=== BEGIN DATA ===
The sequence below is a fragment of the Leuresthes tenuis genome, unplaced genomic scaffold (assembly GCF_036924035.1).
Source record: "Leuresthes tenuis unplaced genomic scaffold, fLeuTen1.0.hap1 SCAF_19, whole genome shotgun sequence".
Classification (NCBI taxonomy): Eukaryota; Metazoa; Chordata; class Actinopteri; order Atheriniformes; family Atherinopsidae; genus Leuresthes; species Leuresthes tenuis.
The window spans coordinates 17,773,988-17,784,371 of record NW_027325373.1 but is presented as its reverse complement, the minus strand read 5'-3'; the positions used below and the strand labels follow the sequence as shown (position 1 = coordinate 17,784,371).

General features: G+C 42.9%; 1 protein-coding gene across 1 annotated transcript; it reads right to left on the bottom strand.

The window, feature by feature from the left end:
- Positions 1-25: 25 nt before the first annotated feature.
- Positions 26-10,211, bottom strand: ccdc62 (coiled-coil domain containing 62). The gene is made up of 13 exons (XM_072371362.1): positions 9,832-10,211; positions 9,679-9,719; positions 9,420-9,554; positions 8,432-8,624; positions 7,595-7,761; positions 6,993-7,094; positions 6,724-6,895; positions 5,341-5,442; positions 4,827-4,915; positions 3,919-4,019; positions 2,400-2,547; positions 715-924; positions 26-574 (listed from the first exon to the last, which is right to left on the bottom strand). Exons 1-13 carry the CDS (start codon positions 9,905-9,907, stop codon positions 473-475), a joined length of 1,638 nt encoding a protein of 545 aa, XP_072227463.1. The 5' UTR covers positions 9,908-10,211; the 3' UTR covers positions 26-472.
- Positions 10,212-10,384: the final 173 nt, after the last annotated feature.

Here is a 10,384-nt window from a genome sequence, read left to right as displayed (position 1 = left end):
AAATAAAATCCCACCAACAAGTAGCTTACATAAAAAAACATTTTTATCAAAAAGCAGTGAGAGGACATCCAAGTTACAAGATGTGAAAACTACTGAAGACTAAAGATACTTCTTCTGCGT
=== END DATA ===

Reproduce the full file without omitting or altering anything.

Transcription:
The sequence below is a fragment of the Leuresthes tenuis genome, unplaced genomic scaffold (assembly GCF_036924035.1).
Source record: "Leuresthes tenuis unplaced genomic scaffold, fLeuTen1.0.hap1 SCAF_19, whole genome shotgun sequence".
Classification (NCBI taxonomy): Eukaryota; Metazoa; Chordata; class Actinopteri; order Atheriniformes; family Atherinopsidae; genus Leuresthes; species Leuresthes tenuis.
The window spans coordinates 17,773,988-17,784,371 of record NW_027325373.1 but is presented as its reverse complement, the minus strand read 5'-3'; the positions used below and the strand labels follow the sequence as shown (position 1 = coordinate 17,784,371).

General features: G+C 42.9%; 1 protein-coding gene across 1 annotated transcript; it reads right to left on the bottom strand.

The window, feature by feature from the left end:
- Positions 1-25: 25 nt before the first annotated feature.
- Positions 26-10,211, bottom strand: ccdc62 (coiled-coil domain containing 62). The gene is made up of 13 exons (XM_072371362.1): positions 9,832-10,211; positions 9,679-9,719; positions 9,420-9,554; positions 8,432-8,624; positions 7,595-7,761; positions 6,993-7,094; positions 6,724-6,895; positions 5,341-5,442; positions 4,827-4,915; positions 3,919-4,019; positions 2,400-2,547; positions 715-924; positions 26-574 (listed from the first exon to the last, which is right to left on the bottom strand). Exons 1-13 carry the CDS (start codon positions 9,905-9,907, stop codon positions 473-475), a joined length of 1,638 nt encoding a protein of 545 aa, XP_072227463.1. The 5' UTR covers positions 9,908-10,211; the 3' UTR covers positions 26-472.
- Positions 10,212-10,384: the final 173 nt, after the last annotated feature.

Here is a 10,384-nt window from a genome sequence, read left to right as displayed (position 1 = left end):
AAATAAAATCCCACCAACAAGTAGCTTACATAAAAAAACATTTTTATCAAAAAGCAGTGAGAGGACATCCAAGTTACAAGATGTGAAAACTACTGAAGACTAAAGATACTTCTTCTGCGT